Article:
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State’s school libraries to reap record payout from public lands investments

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State’s school libraries to reap record payout from public lands investments

Nov 18, 2022 | 4:43 pm ET
By Erik Gunn
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State’s school libraries to reap record payout from public lands investments
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Flanked by State Superintendent Jill Underly, at left, State Treasurer Sarah Godlewski announces a record $52 million distribution of earnings from the Common School Fund to Wisconsin school libraries at a news conference in the Capitol Thursday. (Wisconsin Examiner photo)

Wisconsin public school libraries will share in $52 million next year from the state’s Common School Fund, paid for with investments by the Board of Commissioners of Public Lands. 

State Treasurer Sarah Godlewski, who leaves office at the end of this year, and State Superintendent Jill Underly announced the record payout to the fund for 2023 at a Capitol news conference Thursday.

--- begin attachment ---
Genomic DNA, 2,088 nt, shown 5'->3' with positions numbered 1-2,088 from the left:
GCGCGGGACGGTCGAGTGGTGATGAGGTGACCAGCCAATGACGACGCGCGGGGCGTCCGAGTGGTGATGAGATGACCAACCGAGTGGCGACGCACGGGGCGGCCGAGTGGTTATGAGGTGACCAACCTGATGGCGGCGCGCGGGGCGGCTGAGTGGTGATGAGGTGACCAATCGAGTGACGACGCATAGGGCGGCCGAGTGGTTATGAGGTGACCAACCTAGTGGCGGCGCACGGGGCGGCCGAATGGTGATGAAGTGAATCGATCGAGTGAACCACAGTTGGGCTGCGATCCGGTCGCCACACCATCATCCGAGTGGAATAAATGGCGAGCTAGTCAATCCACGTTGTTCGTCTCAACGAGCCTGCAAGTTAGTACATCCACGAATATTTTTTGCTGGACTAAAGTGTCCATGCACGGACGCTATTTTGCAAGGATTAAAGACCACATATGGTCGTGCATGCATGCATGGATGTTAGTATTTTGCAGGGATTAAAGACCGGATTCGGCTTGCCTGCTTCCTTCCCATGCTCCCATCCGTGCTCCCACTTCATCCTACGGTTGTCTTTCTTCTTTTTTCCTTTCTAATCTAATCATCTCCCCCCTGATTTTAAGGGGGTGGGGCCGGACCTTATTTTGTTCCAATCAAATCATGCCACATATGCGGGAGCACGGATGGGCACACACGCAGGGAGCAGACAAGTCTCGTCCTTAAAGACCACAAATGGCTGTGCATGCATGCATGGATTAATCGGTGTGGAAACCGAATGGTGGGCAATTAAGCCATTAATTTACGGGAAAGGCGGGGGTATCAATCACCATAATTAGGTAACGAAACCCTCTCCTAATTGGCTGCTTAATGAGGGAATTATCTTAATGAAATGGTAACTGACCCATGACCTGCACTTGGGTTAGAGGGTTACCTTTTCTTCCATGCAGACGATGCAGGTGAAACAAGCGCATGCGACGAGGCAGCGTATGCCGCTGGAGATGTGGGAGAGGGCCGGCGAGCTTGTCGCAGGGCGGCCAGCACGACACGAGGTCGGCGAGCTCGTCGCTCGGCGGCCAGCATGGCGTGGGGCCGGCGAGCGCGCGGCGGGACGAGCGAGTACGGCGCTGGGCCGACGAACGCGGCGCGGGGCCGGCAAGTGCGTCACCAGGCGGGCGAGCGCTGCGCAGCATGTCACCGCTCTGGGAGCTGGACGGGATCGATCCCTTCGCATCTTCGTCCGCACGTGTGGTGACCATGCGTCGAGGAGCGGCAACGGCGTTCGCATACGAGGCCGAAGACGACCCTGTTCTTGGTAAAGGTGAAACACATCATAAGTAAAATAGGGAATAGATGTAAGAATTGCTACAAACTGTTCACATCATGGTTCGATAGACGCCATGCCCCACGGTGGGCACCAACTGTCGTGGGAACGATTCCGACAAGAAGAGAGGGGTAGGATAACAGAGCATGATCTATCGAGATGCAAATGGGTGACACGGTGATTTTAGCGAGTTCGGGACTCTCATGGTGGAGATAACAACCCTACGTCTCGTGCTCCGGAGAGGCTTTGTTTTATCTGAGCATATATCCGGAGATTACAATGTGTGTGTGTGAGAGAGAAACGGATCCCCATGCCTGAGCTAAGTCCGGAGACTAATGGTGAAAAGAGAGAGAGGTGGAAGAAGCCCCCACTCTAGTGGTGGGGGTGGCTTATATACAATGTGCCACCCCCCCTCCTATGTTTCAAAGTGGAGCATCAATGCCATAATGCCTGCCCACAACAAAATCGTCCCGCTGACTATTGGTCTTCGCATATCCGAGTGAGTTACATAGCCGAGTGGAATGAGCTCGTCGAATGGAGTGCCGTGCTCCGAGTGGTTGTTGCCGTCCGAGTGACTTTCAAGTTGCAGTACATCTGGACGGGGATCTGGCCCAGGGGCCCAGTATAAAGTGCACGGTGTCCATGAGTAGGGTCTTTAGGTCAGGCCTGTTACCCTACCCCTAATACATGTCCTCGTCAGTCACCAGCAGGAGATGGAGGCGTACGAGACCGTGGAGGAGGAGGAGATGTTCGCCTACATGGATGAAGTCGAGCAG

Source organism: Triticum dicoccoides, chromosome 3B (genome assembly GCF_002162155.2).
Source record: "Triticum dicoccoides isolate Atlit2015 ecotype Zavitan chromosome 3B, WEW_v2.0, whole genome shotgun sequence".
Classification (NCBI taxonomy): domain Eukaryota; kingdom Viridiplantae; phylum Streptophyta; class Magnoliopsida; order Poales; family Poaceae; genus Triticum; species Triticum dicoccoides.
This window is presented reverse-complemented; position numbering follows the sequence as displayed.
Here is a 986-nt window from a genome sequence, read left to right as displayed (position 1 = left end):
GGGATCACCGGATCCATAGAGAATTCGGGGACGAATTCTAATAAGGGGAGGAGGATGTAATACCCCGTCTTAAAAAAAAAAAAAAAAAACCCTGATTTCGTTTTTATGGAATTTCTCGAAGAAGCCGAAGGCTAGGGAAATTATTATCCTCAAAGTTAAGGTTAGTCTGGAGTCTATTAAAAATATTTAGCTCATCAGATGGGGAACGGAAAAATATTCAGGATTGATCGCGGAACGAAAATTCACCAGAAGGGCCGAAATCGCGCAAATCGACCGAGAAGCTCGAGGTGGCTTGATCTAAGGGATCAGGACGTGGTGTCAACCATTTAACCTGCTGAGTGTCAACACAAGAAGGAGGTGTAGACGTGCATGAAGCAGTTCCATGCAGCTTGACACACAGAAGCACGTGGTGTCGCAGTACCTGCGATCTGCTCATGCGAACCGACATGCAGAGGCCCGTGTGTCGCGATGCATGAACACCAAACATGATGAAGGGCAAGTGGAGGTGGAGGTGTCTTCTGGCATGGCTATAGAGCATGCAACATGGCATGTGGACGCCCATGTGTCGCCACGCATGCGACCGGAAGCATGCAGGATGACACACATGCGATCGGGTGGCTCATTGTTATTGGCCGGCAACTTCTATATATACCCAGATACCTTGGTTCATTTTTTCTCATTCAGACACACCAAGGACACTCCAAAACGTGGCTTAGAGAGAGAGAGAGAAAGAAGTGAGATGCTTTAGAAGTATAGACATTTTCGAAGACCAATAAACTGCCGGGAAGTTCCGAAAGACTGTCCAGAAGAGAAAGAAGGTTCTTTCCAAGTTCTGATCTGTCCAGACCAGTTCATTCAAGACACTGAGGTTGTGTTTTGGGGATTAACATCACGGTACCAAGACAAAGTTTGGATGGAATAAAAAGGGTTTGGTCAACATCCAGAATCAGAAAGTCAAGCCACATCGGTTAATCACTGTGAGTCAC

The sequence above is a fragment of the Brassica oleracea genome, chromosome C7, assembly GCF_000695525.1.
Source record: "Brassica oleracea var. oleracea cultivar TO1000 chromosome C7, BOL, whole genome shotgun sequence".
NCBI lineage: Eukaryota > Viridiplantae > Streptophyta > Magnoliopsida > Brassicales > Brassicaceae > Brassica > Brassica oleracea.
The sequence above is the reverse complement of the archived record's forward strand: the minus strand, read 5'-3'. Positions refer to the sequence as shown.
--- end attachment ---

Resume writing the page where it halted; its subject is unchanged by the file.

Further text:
State’s school libraries to reap record payout from public lands investments
A facsimile check representing the latest Common School Fund payout to school libraries. (Wisconsin Examiner photo)

The money comes from earnings on a dedicated fund that was created with the sale of most of Wisconsin’s federal land holdings in the 19th century. The Board of Commissioners of Public Lands — established in the Wisconsin Constitution and consisting of the secretary of state, the attorney general and the state treasurer — oversees an investment management team that manages the Common School Fund and other funds.

At Thursday’s announcement, Godlewski, who was named chair of the public lands board when she stepped into the treasurer’s office in January 2019, said that investment policies changed after she took office to allow more aggressive investments that earned higher rates of return. 

“A lot of this was previously invested in just pure fixed income,” she said, such as U.S. Treasury securities. “And if we were only in fixed income today, when the Treasury was not even producing below 1% [returns], that would have really hurt our schools.”

Godlewski said the board investments have also expanded to include infrastructure and real estate in Wisconsin. The investment program has also adopted screens that consider corporate environmental practices, governance and social responsibility standards, she said.

The school fund distributes its money on the basis of school district enrollment.